How to Choose a Video Wide Angle Lens
A video wide angle lens can be a saviour when you're shooting in tiny locations. It allows you to see an area that is larger than what's possible with your naked eyes. However, the major drawback to shooting with a wide angle lens is that it can cause distortion. The wider the lens, the more apparent the distortion. So, how do you choose a video wide angle lens?
Step 1: Determine What the Camera Can Handle
The first factor that goes into choosing a wide angle lens is determining if your camera can support it; if it can't, then you're not using it. There are two types of ways that lenses can be supported on a camera. On most consumer and prosumer cameras, the wide angle lens gets screwed over the permanent fixed lens. For these cameras, there is usually just one type of wide angle lens that can be used.
On professional and some prosumer cameras, the lenses are easily interchangeable because they are held in place by a mounting bracket. You also need to keep in mind that most companies have designed their lenses to only work with their cameras, which limits the choices you have. There are third party companies that make adapters and brackets that allow you to employ lenses on your cameras that would otherwise be impossible to mount. If these products are available for your camera, then they are worth buying because they can be very useful tools.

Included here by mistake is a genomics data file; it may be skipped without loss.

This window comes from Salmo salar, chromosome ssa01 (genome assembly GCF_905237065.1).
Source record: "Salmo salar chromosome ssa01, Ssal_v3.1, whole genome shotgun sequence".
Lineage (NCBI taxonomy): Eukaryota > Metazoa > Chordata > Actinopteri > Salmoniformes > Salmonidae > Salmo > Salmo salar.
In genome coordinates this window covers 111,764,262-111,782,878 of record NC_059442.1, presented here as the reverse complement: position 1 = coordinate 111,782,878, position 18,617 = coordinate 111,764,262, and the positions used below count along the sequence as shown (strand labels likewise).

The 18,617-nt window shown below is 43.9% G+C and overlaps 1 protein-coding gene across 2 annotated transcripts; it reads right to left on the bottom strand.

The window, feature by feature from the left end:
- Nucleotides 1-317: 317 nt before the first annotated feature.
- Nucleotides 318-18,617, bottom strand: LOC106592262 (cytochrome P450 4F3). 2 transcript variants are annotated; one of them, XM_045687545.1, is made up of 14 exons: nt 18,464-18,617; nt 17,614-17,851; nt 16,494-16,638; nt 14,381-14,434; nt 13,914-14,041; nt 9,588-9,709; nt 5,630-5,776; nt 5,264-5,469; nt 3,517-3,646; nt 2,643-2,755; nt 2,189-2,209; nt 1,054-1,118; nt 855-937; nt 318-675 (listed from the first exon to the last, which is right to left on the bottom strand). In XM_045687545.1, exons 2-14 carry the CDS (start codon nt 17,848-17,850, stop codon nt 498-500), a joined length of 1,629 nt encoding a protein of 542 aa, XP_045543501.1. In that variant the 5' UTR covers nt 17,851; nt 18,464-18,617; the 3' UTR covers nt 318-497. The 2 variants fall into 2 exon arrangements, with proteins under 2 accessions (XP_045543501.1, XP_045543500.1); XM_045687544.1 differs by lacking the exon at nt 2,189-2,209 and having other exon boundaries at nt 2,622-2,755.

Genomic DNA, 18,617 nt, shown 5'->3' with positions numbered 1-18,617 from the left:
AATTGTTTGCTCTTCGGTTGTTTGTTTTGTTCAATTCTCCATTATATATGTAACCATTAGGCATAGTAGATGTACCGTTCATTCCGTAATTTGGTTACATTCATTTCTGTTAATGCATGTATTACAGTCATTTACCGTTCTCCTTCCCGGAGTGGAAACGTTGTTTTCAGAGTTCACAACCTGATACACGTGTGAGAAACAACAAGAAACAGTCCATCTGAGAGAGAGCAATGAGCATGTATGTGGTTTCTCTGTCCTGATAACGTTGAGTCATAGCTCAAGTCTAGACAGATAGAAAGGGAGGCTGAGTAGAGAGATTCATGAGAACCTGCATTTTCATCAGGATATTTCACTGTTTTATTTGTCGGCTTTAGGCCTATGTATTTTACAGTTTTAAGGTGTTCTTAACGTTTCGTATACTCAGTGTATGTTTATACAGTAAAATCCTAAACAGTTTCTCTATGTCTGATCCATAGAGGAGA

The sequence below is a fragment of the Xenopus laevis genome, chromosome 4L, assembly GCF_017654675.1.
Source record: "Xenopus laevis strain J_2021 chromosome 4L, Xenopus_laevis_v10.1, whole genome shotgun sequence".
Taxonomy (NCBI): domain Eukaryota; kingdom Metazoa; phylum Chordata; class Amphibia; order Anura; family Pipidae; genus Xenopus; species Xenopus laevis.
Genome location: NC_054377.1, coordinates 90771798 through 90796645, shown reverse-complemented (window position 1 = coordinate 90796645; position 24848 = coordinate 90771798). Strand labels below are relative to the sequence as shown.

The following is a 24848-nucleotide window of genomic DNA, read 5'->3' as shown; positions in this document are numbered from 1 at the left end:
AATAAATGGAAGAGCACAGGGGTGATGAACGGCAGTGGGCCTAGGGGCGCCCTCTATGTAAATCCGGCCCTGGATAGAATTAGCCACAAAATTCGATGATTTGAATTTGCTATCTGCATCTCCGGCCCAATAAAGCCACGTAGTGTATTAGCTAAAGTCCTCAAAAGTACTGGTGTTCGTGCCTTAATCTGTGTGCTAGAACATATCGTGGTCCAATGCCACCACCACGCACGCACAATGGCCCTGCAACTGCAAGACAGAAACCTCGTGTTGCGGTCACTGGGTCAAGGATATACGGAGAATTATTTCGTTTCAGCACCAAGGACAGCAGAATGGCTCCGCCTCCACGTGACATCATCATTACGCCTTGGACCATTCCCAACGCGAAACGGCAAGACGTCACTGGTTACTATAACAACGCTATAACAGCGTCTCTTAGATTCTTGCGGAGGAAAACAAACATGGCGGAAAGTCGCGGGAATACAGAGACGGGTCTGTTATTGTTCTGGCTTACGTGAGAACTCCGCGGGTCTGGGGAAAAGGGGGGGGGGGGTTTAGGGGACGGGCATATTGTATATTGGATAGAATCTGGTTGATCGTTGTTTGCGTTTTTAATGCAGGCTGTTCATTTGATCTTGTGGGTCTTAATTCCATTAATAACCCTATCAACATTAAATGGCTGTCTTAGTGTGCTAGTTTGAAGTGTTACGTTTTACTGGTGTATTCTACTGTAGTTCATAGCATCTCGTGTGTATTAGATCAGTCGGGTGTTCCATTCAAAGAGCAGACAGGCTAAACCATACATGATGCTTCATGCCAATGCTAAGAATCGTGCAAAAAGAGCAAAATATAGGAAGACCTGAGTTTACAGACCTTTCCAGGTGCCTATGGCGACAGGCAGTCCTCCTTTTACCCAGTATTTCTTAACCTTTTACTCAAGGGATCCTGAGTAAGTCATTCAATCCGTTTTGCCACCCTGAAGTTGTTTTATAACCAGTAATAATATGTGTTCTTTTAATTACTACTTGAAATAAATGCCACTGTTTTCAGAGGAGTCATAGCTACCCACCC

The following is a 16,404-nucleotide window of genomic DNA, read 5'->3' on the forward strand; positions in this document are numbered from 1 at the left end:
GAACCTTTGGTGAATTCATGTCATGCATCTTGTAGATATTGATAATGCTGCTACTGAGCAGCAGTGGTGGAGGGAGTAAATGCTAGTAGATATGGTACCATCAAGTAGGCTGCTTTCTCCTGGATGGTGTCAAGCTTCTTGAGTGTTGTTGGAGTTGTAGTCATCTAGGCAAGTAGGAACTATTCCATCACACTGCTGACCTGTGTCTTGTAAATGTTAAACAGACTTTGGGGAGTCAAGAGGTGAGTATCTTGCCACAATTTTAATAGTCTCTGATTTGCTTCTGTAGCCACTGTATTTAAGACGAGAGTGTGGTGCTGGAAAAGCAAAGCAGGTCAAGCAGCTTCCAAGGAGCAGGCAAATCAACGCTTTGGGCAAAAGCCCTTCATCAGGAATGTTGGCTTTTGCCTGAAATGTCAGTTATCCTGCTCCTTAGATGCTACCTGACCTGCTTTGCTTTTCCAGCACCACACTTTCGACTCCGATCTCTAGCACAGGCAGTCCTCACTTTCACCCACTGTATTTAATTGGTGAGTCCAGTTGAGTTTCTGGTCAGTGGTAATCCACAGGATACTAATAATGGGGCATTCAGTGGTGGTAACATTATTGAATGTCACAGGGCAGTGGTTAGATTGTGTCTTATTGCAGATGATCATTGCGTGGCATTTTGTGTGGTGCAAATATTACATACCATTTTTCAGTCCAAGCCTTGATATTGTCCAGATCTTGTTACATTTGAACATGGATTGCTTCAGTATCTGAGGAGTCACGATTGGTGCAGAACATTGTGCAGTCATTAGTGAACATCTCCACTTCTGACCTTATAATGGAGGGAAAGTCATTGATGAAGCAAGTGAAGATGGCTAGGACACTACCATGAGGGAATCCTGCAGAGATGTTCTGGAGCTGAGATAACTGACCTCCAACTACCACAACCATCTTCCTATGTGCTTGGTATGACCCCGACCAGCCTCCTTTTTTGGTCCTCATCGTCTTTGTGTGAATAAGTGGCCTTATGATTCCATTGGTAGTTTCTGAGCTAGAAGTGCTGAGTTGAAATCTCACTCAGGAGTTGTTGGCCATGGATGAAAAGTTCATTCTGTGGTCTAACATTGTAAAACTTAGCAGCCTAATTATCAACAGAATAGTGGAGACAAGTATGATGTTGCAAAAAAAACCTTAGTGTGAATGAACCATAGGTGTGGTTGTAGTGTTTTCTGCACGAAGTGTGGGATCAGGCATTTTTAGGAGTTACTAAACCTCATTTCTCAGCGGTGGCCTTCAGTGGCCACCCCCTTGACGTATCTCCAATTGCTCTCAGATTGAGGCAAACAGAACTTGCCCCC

Step 2: Select a Wide Angle Lens Based on Depth of Field
Lenses are constructed based on the science of optics, and tiny differences between lens constructions will have a huge influence on the image they produce. For example, two 15mm lenses created by two different manufacturers will have very similar frame sizes but they could have different depth of fields based on the aperture setting you're using. These different depth of fields will make the two images look quite different from each other in terms of quality, and this should be a factor in your lens selection.
Step 3: Consider Acceptable Levels of Distortion
Sometimes you have to pick a 15mm lens over a 10mm because the distortion differences between the two is too great. This is especially true when the rest of your shots in your scene are not distorted because the wide shot will not perfectly match with the other ones and might call attention to itself.
At the other side of this is choosing wide angle lenses deliberately for the fact that they are distorting. This can be seen in some of the medium and close shots of the Coen Brothers movies.
Sometimes you will be shooting in a very small area where the only choice is to use the widest angle lens you have, or else you won't be able to include all of the action in your frame.